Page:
17 Feb 2011

Forest sell-off: ‘This is what people power looks like’

Environment Minister Caroline Spelman admits: “I’m sorry, we got this wrong” over the forest sell-off. Gaby Hinsliff says the Government has to be prepared to be unpopular on some policies.

Forest of Dean (Getty)

The Government backed down over the plan after it hit opposition from many sides.

Ms Spelman told Parliament that a consultation on the proposals for the forests had shown that most groups opposed them. She also said that speaking to MPs had made it clear that many had concerns about the plans.

She said; “Our aim in all of this was to do more to enhance the public benefits delivered by forests. We have spoken to the RSPB, the Woodland Trust, the Wildlife Trust and the Ramblers as well as other organisations. I’m sorry we got this wrong, but we have listened to people’s concerns.

People say it doesn’t make a difference but we have proved those people wrong. 38 Degrees’ David Babbs, who campaigned against the forest sell-off

The Government was consulting on the proposal that ancient woodland such as the New Forest and the Forest of Dean would be transferred into private hands. This would have included charitable trusts, community and other local groups. Forests with a commercial value would be leased to private operators. Campaign groups say they are delighted by the decision.


When details of the sell-off began to emerge, an energetic campaign sprung up to stop it going ahead. Five days before the proposal was formally launched on 27 January, a YouGov poll found that 2 per cent of people asked supported the idea and 84 per cent were strongly against it. The grassroots website 38 Degrees started a petition which now has over half a million signatures.

Speaking to Channel 4 News, 38 Degrees’ David Babbs said the u-turn was clear evidence that campaigns can influence policy.

He said: “People say it doesn’t make a difference but we have proved those people wrong. Over 100 thousand people emailed their MP and thousands donated to fund newspaper adverts. People had intelligent and deep concerns about this policy and MPs realised it was a policy that nobody wanted.”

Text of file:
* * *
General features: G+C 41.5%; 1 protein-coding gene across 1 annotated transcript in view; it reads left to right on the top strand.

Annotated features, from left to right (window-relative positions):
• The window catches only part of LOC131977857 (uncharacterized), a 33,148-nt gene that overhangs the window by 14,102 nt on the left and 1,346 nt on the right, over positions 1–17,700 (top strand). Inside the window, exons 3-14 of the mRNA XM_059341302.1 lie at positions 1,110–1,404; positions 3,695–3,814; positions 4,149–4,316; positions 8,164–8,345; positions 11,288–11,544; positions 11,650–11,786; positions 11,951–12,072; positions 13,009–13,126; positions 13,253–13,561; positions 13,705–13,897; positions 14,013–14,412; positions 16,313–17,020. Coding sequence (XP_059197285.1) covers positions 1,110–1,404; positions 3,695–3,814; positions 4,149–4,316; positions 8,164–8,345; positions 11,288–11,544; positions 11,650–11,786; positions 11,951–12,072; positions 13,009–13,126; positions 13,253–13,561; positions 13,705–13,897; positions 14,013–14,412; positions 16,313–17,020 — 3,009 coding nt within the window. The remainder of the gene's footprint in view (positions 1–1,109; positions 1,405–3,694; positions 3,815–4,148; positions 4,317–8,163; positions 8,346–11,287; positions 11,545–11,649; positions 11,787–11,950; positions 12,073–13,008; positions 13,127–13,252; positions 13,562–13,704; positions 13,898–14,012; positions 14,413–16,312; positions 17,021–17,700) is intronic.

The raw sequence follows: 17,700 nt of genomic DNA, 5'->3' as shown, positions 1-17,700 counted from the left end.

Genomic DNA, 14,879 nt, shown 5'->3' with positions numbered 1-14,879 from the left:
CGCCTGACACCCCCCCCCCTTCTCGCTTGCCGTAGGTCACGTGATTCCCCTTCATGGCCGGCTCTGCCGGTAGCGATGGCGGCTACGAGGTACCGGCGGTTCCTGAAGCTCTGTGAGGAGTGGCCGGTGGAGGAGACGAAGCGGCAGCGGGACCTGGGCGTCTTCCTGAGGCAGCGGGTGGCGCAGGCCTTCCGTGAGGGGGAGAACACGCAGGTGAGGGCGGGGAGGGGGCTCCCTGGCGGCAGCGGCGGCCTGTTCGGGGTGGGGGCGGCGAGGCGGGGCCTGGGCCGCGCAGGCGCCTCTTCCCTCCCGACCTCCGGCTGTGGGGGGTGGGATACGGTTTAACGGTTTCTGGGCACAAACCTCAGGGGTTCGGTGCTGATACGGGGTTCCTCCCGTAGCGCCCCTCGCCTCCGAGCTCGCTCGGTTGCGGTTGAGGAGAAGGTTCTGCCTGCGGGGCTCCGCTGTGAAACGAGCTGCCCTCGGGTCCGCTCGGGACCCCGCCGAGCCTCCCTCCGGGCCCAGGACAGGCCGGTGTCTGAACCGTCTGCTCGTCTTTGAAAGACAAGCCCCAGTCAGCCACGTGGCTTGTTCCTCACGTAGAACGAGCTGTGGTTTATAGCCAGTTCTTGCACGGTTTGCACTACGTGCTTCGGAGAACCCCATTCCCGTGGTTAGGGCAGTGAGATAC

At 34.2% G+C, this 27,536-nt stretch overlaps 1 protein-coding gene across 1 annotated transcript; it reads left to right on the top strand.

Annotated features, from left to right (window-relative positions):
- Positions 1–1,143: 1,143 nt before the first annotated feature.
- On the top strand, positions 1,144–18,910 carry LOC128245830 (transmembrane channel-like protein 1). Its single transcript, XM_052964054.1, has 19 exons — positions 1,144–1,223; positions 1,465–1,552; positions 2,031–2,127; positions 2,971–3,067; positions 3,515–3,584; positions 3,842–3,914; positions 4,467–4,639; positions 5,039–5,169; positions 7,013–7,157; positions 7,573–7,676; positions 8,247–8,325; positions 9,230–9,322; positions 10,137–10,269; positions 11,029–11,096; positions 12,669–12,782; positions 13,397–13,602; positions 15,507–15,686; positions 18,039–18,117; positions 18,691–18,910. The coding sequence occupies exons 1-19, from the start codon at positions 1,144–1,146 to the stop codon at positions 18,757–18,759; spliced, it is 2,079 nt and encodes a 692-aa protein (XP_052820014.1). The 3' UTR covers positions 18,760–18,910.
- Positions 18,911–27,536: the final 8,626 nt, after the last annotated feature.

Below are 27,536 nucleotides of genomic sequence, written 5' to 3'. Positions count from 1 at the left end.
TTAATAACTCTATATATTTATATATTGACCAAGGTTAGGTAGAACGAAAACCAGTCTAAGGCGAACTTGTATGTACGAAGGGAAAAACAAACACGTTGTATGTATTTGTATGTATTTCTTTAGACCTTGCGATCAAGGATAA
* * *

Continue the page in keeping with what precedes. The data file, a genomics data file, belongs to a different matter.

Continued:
He said the victory has given his members confidence to push forward with other campaigns; “This will give people confidence for other campaigns. People have been contacting us saying ‘bring on the next one’ and lots are making comparisons with our campaign to save the NHS.”

"The Government has to decide how much flak they are prepared to take and how much they are prepared to be disliked," Gaby Hinsliff, former political editor of the Observer, told Channel 4 News.

"If you look at the amount of u-turns they have gone through, they are small each time but they seem to back down quite easily. That will encourage people to put up a fight about every proposal. You can't have the deepest spending cuts in a generation if half the time you go back on them when there is trouble.

"Caroline Spelman has screwed up royally but plenty of people around her are paid to stop that happening. The Government made a big deal about not needing as many special advisors as Labour - then lo and behold they do need them, especially because a Coalition Government increases the workload.

"The problem with this policy is that they didn't try to sell it in advance to any of the interested parties. For example the National Trust could have benefited by taking over woodland but the Government didn't try to get them onside in the first place. Nobody seemed to perceive that people would feel emotional about woodlands."

So will the Government end up backtracking in other areas? Gaby Hinsliff thinks the Goverment can get away with proposals that are unpopular as long as they are well thought out.

"They are pushing forward where their arguments are well-prepared," she said.

"For example people might think the welfare bill is unfair or too harsh but it's not going to be picked apart on grounds of basic competence because it has roots a long way back. The Centre for Social Justice was working on it five years ago. I think the one thing that is vulnerable is NHS reforms. People haven't been prepared for it, people who might have supported it have not been brought on side, the detail has not been entirely nailed down. That is the next area where things might be chipped away at."